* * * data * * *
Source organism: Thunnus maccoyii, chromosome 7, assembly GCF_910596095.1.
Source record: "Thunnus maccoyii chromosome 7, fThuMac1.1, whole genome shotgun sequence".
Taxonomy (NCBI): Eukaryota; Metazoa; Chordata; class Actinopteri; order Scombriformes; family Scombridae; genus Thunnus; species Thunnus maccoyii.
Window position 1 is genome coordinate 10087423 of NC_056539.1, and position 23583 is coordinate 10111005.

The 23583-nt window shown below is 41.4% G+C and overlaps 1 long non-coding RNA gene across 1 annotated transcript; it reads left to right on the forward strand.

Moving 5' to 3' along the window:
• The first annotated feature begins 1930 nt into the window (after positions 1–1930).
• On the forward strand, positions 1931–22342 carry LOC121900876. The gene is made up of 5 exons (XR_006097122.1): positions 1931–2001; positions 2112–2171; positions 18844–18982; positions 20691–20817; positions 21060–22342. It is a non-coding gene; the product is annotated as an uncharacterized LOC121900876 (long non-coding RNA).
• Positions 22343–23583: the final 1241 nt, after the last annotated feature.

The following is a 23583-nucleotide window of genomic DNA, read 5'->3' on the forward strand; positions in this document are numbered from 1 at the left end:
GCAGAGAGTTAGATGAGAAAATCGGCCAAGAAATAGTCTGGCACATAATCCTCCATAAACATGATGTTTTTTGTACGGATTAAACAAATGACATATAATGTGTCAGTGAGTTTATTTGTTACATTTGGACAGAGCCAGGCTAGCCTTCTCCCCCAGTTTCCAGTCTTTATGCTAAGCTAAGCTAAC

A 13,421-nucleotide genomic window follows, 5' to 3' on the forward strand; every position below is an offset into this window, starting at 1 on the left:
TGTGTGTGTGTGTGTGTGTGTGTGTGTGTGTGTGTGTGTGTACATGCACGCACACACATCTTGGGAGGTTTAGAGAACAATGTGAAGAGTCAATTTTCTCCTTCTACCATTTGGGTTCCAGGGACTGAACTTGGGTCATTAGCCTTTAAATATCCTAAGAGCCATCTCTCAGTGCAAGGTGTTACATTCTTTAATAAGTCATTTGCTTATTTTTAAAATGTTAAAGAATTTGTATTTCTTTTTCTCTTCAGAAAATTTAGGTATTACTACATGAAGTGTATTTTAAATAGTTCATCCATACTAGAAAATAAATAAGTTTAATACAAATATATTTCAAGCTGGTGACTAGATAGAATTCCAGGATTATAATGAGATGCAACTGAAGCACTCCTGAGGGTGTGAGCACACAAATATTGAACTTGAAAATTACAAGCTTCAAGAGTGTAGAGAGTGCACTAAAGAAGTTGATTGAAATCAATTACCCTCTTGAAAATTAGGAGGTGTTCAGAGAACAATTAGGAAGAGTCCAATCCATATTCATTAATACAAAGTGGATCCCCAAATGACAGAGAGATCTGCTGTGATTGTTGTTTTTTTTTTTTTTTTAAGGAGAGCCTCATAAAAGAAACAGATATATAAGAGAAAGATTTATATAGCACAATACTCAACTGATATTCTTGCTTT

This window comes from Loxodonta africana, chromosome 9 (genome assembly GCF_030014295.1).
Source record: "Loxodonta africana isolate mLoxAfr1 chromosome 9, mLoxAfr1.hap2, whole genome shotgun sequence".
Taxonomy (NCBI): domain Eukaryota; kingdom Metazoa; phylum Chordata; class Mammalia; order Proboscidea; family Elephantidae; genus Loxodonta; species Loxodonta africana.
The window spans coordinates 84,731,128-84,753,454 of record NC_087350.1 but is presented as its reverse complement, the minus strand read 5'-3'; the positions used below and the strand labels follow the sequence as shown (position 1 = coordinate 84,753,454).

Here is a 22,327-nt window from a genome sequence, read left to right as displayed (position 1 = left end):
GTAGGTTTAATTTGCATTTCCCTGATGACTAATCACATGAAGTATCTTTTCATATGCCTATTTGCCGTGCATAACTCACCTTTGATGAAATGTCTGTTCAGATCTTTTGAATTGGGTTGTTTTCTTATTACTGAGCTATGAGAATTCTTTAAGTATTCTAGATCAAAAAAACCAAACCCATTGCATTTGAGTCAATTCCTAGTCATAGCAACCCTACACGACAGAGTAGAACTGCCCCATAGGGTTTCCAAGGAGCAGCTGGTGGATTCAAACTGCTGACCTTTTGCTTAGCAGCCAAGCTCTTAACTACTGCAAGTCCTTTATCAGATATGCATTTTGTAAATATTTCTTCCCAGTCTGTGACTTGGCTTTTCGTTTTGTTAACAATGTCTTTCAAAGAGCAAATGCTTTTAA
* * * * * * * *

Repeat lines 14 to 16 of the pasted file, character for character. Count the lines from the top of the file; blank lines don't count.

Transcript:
This window comes from Loxodonta africana, chromosome 9 (genome assembly GCF_030014295.1).
Source record: "Loxodonta africana isolate mLoxAfr1 chromosome 9, mLoxAfr1.hap2, whole genome shotgun sequence".
Taxonomy (NCBI): domain Eukaryota; kingdom Metazoa; phylum Chordata; class Mammalia; order Proboscidea; family Elephantidae; genus Loxodonta; species Loxodonta africana.